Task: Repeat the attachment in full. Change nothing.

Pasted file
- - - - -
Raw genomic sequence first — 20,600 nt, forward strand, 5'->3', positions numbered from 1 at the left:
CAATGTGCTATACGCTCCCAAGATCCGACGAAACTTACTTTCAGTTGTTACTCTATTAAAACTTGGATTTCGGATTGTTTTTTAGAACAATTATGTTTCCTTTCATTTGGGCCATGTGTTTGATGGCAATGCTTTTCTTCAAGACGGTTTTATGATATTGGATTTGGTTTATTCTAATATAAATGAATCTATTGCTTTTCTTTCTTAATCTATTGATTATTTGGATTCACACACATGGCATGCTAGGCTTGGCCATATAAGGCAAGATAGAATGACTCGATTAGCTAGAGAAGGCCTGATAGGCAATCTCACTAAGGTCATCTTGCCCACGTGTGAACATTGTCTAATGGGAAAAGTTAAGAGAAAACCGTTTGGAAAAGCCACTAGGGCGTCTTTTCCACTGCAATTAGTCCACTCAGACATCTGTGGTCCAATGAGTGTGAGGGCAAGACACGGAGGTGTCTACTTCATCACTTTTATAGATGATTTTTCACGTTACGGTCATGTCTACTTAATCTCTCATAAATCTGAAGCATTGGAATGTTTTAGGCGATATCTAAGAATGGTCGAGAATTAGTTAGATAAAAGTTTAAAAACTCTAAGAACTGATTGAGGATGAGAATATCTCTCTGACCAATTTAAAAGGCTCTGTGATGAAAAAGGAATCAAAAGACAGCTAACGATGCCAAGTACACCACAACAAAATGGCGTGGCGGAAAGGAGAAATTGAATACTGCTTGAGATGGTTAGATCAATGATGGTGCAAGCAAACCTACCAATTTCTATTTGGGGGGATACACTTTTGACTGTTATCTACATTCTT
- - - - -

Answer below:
Raw genomic sequence first — 20,600 nt, forward strand, 5'->3', positions numbered from 1 at the left:
CAATGTGCTATACGCTCCCAAGATCCGACGAAACTTACTTTCAGTTGTTACTCTATTAAAACTTGGATTTCGGATTGTTTTTTAGAACAATTATGTTTCCTTTCATTTGGGCCATGTGTTTGATGGCAATGCTTTTCTTCAAGACGGTTTTATGATATTGGATTTGGTTTATTCTAATATAAATGAATCTATTGCTTTTCTTTCTTAATCTATTGATTATTTGGATTCACACACATGGCATGCTAGGCTTGGCCATATAAGGCAAGATAGAATGACTCGATTAGCTAGAGAAGGCCTGATAGGCAATCTCACTAAGGTCATCTTGCCCACGTGTGAACATTGTCTAATGGGAAAAGTTAAGAGAAAACCGTTTGGAAAAGCCACTAGGGCGTCTTTTCCACTGCAATTAGTCCACTCAGACATCTGTGGTCCAATGAGTGTGAGGGCAAGACACGGAGGTGTCTACTTCATCACTTTTATAGATGATTTTTCACGTTACGGTCATGTCTACTTAATCTCTCATAAATCTGAAGCATTGGAATGTTTTAGGCGATATCTAAGAATGGTCGAGAATTAGTTAGATAAAAGTTTAAAAACTCTAAGAACTGATTGAGGATGAGAATATCTCTCTGACCAATTTAAAAGGCTCTGTGATGAAAAAGGAATCAAAAGACAGCTAACGATGCCAAGTACACCACAACAAAATGGCGTGGCGGAAAGGAGAAATTGAATACTGCTTGAGATGGTTAGATCAATGATGGTGCAAGCAAACCTACCAATTTCTATTTGGGGGGATACACTTTTGACTGTTATCTACATTCTT